The site’s user interface structure is similar to that of the other sites we’ve reviewed. There’s a horizontal toolbar at the top that divides your company data into logical information-and-activity groupings: Summary; Sales; Expenses; Contacts; Products & Services; Banking; Journals; Reporting; and Settings. Most of these groupings open into drop-down menus for their individual functions. Click on Sales, for example, and you can choose from Quotes & Estimates, Sales Invoices, Sales Credit Notes, and Quick Entries.
Once you select a screen for data entry, say Vendor Bills, Sage One Accounting uses standard Windows conventions for data entry and navigation. You select entries from lists you’ve created of customers, vendors, products, etc., then click on labeled buttons, and fill in blank fields when multiple options aren’t available. The forms in Records work similarly.
Visually, Sage One Accounting looks dated compared with a site like ZipBooks. It also tends to run more slowly than the other sites we’ve reviewed. On the bright side, Sage has softened some of the language used throughout the site by changing or removing some of its unfamiliar phrases.
Records and Transactions
Sage One Accounting offers generous import options; it supports CSV imports of numerous types of data. Record forms are as thorough as they need to be, and are comparable those of the competition. Customer forms, for example, contain standard fields for contact information, credit limit, terms, and activity (sales to date, last sale, overdue balance, etc.). Product and service records also contain the fields needed to describe your company’s offerings. The site lacks the inventory tracking found in Zoho Books and OneUp, but it offers a feature here that no one else in this group does: the ability to establish three item-price levels. This means that you can assign different prices to items and choose the correct one when you invoice customers, rather than having to change prices manually.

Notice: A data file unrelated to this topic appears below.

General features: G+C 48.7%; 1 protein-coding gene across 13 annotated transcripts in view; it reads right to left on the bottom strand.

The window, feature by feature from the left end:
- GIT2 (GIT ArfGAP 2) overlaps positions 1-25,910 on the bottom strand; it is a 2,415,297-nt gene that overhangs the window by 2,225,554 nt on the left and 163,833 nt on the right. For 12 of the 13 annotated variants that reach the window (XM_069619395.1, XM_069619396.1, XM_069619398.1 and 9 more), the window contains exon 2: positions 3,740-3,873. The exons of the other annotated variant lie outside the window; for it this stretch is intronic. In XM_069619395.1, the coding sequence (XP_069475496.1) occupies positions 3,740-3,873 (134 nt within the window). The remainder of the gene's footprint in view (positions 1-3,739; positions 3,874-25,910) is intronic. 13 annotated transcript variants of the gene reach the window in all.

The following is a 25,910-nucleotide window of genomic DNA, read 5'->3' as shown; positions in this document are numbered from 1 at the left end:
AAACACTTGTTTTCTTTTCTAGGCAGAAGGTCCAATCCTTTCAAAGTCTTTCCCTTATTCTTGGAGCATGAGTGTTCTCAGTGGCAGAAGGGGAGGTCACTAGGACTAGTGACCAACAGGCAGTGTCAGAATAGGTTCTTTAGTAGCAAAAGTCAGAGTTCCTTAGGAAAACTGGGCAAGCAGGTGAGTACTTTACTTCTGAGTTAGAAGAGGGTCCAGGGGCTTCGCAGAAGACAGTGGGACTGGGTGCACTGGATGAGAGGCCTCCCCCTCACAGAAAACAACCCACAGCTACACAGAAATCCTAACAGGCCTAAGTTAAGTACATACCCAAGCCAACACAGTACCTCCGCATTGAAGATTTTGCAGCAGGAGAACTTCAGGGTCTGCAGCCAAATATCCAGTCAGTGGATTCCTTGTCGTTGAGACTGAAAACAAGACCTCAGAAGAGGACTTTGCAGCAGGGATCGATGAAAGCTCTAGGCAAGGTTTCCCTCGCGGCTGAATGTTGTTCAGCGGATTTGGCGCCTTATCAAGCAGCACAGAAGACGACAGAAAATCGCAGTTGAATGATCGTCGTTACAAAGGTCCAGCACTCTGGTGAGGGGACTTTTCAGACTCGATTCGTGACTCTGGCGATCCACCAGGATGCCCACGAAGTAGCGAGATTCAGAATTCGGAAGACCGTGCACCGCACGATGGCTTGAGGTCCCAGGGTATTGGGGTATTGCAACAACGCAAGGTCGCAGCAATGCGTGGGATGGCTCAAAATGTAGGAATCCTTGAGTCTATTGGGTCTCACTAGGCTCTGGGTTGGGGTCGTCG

There’s nothing that particularly stands out about the site’s transaction forms. You can create and print or email invoices, quotes, customer and vendor credit notes, and bills (no purchase orders). Sage One Accounting offers a feature called Quick Entries, which lets you enter bills and credit notes rapidly, all on the same screen.
Templates for standard financial reports and a handful of others, like Aging and Unreconciled Bank Transactions, are more than enough for a site this size. There are minimal customization options, but you can analyze output by departments, projects, and cost centers. You can also use filters in other list views of transactions, etc.
Some Standout Features
Though it resides in the cloud, Sage One Accounting looks and feels dated. Sites like QuickBooks Online and WorkingPoint have done a commendable job of making what can be a very regimented, complex process friendly and easier to understand than accounting software did 20 years ago.
Sage One Accounting does distinguish itself in a few areas, such as multiple price levels, automatic sales tax entry, and analysis by department and project. But its price, user interface, navigation, feature set, and overall usability are not on par with QuickBooks Online, our Editors’ Choice for small business accounting software. The QuickBooks family lets you start small and build as you grow through advanced versions and hundreds of add-ons.